Catch up on stories from the past week (and beyond) at the Slashdot story archive


Forgot your password?

Slashdot videos: Now with more Slashdot!

  • View

  • Discuss

  • Share

We've improved Slashdot's video section; now you can view our video interviews, product close-ups and site visits with all the usual Slashdot options to comment, share, etc. No more walled garden! It's a work in progress -- we hope you'll check it out (Learn more about the recent updates).


Comment: Get the basics down pat (Score 2, Informative) 134

by quebeck (#17554598) Attached to: Methods of Learning to Build Electronic Circuitry?
I've just completed a electrical engineering degree, and I can't stress how important the fundamentals are. This online book got me through the first 2 years of my degree:

Knowing exactly what each component does, and what effect it has when combined with other components is paramount to understanding more complex circuitry. Even in a digital system there is a chuck of analogue stuff which will really confuse you if you don't know what it does (and whether it affects the operation of the digital part).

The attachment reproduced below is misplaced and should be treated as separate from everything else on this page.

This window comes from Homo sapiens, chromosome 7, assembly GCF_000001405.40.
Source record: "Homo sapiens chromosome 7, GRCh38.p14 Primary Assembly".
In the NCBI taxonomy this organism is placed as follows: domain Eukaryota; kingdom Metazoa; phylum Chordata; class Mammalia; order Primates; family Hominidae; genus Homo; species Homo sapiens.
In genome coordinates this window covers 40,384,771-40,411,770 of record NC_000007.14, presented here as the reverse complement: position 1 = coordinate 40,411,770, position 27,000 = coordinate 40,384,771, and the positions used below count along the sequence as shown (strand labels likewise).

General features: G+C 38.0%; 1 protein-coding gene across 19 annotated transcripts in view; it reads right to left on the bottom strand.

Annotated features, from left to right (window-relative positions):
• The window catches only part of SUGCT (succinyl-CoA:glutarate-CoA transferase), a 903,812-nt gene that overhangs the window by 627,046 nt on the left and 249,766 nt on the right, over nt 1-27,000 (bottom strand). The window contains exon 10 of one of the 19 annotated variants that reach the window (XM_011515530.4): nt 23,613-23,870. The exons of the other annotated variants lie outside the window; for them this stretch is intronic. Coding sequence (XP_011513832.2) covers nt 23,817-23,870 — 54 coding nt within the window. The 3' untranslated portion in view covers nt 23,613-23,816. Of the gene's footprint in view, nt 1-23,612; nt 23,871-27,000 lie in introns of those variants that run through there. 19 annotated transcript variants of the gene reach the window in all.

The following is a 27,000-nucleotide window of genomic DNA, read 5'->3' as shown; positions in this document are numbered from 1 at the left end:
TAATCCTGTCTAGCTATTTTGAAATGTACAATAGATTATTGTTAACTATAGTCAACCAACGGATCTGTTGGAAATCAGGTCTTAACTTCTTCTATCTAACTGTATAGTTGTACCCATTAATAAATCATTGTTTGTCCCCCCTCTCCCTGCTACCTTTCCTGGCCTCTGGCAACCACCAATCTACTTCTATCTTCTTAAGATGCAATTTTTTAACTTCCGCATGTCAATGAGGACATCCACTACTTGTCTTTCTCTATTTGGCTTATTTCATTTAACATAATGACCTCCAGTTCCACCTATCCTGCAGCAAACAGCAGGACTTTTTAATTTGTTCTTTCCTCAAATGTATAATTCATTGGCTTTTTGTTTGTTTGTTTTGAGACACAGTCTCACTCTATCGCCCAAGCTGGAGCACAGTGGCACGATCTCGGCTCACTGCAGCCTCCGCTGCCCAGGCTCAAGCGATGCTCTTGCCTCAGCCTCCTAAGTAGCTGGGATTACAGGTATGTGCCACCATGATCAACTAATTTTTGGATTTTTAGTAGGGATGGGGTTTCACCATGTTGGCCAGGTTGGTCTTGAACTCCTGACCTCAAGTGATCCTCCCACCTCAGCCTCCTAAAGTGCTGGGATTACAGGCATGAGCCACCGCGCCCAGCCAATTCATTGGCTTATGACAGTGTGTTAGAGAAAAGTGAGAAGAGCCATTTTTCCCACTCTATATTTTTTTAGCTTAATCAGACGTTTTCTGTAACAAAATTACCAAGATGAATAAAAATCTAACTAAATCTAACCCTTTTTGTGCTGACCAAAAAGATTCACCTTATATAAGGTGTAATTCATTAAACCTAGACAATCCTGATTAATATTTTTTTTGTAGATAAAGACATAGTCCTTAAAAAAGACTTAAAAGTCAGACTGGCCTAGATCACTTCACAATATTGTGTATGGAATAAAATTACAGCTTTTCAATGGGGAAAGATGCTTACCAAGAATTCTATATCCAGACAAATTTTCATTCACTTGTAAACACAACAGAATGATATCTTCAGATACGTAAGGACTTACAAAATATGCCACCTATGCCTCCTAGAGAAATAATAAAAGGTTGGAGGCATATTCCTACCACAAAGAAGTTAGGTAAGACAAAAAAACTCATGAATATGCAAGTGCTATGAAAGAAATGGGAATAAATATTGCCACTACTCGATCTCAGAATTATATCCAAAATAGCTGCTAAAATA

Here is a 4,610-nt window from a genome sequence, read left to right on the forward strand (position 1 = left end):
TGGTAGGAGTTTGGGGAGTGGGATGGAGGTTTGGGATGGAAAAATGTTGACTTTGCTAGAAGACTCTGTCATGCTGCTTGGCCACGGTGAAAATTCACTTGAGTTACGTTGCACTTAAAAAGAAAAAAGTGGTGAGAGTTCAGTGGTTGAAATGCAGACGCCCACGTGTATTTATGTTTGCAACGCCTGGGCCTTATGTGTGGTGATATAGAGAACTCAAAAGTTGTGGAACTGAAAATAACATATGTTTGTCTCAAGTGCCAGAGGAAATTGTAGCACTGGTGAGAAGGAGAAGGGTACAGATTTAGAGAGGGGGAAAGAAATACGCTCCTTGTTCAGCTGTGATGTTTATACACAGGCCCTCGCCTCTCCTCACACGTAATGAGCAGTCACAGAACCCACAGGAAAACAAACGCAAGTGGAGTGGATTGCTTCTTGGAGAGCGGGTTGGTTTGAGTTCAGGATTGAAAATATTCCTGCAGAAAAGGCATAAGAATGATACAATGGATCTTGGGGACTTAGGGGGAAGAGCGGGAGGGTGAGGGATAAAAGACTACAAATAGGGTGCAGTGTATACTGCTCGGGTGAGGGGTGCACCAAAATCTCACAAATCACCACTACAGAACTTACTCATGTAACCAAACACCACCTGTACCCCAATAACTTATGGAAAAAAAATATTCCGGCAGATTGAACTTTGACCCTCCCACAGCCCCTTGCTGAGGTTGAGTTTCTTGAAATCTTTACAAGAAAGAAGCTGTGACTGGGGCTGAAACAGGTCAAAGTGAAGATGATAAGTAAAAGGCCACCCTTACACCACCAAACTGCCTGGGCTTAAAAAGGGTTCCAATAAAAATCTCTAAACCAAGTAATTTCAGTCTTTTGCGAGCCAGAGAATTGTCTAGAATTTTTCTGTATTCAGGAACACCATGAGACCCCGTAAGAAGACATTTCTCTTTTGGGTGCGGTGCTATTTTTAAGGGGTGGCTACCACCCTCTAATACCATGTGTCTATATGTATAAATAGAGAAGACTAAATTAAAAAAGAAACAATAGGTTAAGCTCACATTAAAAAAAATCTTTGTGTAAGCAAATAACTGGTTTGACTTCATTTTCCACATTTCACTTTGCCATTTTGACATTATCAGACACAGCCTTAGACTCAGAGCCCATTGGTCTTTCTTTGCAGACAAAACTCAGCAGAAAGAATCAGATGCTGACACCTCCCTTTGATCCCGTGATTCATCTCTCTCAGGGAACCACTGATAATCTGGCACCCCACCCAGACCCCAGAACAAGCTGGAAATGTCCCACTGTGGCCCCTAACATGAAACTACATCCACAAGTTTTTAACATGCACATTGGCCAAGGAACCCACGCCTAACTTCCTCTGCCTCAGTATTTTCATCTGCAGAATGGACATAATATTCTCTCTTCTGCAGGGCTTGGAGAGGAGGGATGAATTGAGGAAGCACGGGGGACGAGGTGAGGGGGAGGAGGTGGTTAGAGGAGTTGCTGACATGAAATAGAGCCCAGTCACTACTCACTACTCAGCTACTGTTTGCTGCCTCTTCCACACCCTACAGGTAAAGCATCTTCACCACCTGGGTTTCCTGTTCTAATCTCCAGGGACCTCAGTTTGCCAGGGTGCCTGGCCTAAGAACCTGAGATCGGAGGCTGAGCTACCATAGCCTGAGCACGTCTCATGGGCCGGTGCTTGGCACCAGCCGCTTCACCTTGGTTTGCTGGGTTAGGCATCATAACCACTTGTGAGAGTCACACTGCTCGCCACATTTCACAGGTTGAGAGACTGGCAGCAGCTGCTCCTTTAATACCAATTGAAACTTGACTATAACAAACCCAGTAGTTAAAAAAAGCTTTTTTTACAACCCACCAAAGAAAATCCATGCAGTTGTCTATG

Apart from the basics, the rest is all exposure really. Finding out how some effect is created, what techniques they've used, why they work the way they do, you'll learn all of this as you are exposed to more and more circuitry. You will definitely get overwhelmed if you try and learn everything though. For basic exposure an undergrad introduction textbook will serve you fine, once through that find out what your really interested in and read the recommended textbooks from any university.

Just fyi, in my electrical degree there are about 5 streams which you can specialise in, each which take about 2 years of concentrated study. And that's just at undergraduate level! (I'm in australia and our university system is different to that of the US, an undergrad ee degree is 4 years straight out of high school)

Never underestimate the bandwidth of a station wagon full of tapes. -- Dr. Warren Jackson, Director, UTCS